Art rock bands aside—far, far aside—Mercury Rev’s seventh full-length release stands on its own two feet without having to rely on Jonathan Donahue’s (of Flaming Lips fame) other musical excursions. Snowflake Midnight brings to the table a collection of reverberated soundscapes, electro-pop sensibility, and something much discarded these past few years: dream pop.
Other than Asobi Seksu’s hip appeal and Sonic Youth’s new Juno-driven popularity, the use of the ever-popular “Wall of Sound” shines like a dime in today’s indie music. Of course, fans of Radiohead will forever attribute the sound to the art rock genre, but Mercury Rev’s album is onto something sweetly genuine yet very familiar. “Snowflake in a Hot World” kicks off the album with punchy electro drums, Donahue’s Brian Wilson-esque vocals, and ambient echoes spreading thinly over gentle piano.
“Senses on Fire” slowly builds like a post-rock climax only to dive deep into an early Stereolab-like pop song. Donahue screeches through a veil of distortion “Ready or not, here I come!” and repeats the song’s title dissolving into an ending that seems all too short.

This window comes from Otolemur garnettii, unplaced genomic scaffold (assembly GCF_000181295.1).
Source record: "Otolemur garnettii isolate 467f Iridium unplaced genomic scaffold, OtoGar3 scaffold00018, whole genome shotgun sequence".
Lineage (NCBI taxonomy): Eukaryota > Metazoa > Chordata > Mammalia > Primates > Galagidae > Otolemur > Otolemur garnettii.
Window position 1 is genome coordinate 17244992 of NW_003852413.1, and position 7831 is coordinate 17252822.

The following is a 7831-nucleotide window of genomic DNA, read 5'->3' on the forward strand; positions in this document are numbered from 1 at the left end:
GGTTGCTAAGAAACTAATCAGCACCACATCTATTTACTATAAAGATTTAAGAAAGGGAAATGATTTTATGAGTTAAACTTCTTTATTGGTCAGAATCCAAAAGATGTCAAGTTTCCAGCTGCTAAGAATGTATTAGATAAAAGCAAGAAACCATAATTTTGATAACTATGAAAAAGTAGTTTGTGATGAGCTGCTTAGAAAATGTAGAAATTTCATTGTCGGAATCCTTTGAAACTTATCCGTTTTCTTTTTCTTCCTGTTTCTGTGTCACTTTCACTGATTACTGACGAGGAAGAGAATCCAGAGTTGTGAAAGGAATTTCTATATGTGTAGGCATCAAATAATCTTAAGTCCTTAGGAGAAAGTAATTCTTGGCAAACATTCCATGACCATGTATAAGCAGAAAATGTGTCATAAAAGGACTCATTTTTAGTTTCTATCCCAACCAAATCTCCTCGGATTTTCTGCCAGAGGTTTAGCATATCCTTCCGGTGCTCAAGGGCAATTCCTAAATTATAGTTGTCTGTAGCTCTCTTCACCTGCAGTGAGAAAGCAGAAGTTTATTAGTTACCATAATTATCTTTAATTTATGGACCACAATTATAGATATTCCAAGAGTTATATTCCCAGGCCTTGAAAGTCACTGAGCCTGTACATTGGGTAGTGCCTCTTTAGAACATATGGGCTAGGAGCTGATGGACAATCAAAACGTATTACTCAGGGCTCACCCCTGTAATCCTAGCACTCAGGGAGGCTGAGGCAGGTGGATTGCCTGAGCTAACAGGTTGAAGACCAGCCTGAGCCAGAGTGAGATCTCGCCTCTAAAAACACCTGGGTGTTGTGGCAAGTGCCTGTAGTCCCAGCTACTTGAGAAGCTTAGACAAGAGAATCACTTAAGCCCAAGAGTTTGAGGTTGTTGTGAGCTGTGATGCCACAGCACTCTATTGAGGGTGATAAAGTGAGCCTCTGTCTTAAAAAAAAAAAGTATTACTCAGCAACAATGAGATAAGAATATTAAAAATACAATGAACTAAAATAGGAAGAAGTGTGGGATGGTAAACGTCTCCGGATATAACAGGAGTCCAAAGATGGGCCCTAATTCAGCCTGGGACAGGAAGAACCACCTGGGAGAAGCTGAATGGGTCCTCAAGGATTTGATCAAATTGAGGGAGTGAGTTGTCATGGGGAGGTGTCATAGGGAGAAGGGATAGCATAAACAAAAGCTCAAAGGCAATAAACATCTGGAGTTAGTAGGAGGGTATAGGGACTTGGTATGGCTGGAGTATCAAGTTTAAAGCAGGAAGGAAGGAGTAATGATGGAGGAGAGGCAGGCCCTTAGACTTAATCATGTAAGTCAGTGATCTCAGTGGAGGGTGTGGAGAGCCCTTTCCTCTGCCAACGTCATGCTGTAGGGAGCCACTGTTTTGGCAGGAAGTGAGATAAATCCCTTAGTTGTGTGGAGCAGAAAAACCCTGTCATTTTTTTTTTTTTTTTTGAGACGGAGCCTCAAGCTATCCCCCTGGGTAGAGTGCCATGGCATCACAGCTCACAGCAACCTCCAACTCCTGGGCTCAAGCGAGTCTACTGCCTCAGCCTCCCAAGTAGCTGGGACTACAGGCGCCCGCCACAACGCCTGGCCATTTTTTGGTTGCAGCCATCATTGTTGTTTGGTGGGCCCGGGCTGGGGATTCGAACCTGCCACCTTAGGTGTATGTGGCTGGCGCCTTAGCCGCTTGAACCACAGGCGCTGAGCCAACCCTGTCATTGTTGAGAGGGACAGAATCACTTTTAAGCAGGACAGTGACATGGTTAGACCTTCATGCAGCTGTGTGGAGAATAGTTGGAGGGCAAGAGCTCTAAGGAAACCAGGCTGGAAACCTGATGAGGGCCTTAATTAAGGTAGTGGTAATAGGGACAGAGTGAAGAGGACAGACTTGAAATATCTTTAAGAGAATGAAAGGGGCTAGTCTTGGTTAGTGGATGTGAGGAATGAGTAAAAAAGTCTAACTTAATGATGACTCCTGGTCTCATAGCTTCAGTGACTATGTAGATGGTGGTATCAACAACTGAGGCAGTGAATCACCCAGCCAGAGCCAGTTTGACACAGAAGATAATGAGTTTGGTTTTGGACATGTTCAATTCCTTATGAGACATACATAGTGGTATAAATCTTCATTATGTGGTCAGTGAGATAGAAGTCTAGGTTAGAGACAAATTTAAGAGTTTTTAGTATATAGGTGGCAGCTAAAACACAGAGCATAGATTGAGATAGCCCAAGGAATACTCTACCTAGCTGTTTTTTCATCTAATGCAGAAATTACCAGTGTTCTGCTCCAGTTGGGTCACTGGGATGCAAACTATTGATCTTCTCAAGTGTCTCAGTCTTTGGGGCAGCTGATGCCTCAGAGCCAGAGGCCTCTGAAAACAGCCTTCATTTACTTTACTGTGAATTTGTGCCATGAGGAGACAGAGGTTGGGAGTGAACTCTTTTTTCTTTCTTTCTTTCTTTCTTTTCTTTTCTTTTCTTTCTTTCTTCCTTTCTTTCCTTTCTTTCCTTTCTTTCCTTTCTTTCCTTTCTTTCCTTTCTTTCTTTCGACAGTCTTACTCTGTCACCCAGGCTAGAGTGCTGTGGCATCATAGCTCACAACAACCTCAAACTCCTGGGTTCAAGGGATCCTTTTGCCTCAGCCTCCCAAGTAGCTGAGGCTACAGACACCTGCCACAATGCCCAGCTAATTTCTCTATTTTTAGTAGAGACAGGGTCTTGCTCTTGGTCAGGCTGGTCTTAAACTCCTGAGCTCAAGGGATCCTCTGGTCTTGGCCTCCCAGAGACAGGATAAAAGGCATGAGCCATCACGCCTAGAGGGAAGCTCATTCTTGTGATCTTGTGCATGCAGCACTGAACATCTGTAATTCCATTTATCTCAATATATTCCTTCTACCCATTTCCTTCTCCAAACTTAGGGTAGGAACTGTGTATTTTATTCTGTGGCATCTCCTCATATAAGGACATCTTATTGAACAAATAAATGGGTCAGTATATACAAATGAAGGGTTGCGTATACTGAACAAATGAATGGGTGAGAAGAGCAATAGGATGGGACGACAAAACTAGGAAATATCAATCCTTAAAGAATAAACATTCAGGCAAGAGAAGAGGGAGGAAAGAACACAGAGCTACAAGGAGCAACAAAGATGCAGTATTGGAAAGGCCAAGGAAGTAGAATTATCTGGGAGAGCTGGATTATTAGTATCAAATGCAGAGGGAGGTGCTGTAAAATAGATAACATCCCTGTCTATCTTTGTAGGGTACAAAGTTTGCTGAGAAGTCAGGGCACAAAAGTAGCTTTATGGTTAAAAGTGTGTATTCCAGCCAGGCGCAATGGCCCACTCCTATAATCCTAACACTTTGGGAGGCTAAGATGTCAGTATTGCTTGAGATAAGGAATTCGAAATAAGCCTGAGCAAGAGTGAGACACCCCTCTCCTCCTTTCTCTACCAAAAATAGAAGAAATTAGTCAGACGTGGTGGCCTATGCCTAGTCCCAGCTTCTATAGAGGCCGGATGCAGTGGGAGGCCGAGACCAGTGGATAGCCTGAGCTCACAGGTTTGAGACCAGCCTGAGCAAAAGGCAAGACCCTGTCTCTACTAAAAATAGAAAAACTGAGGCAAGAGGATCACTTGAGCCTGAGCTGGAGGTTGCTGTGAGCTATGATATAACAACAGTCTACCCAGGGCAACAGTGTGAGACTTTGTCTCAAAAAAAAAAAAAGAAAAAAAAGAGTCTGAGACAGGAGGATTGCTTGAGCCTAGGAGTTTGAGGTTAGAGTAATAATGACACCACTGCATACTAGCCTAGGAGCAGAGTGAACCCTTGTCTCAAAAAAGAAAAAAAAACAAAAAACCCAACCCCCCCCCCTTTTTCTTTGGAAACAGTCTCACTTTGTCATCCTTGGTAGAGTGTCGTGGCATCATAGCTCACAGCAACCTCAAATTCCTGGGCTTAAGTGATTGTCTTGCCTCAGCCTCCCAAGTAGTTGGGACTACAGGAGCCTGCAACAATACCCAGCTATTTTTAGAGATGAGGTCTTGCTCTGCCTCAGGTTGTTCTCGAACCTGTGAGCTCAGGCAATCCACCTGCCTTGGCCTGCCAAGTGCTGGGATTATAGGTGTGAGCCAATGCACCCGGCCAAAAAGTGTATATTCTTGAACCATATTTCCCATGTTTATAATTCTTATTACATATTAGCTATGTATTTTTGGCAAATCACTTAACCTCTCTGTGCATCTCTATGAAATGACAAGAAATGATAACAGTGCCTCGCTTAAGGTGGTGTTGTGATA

“October Sunshine” marks the midpoint of the album. This instrumental piece brings memories of Brian Eno’s Ambient series being of course ambient in nature, but not minimalist enough to put the listener to sleep. Maybe a short nap.
The album ends with “A Squirrel and I (Holding On…and then Letting Go)” sounding like an Imogen Heap track circa Speak For Yourself. By this point the listener surpasses the misconceptions of appreciating an experimental band like The Flaming Lips, an art rock band like Radiohead, and maybe Ben Gibbard’s brand of indie pop. Snowflake Midnight offers listeners not only a chance to hear where artists blend together, but where artists go to dream.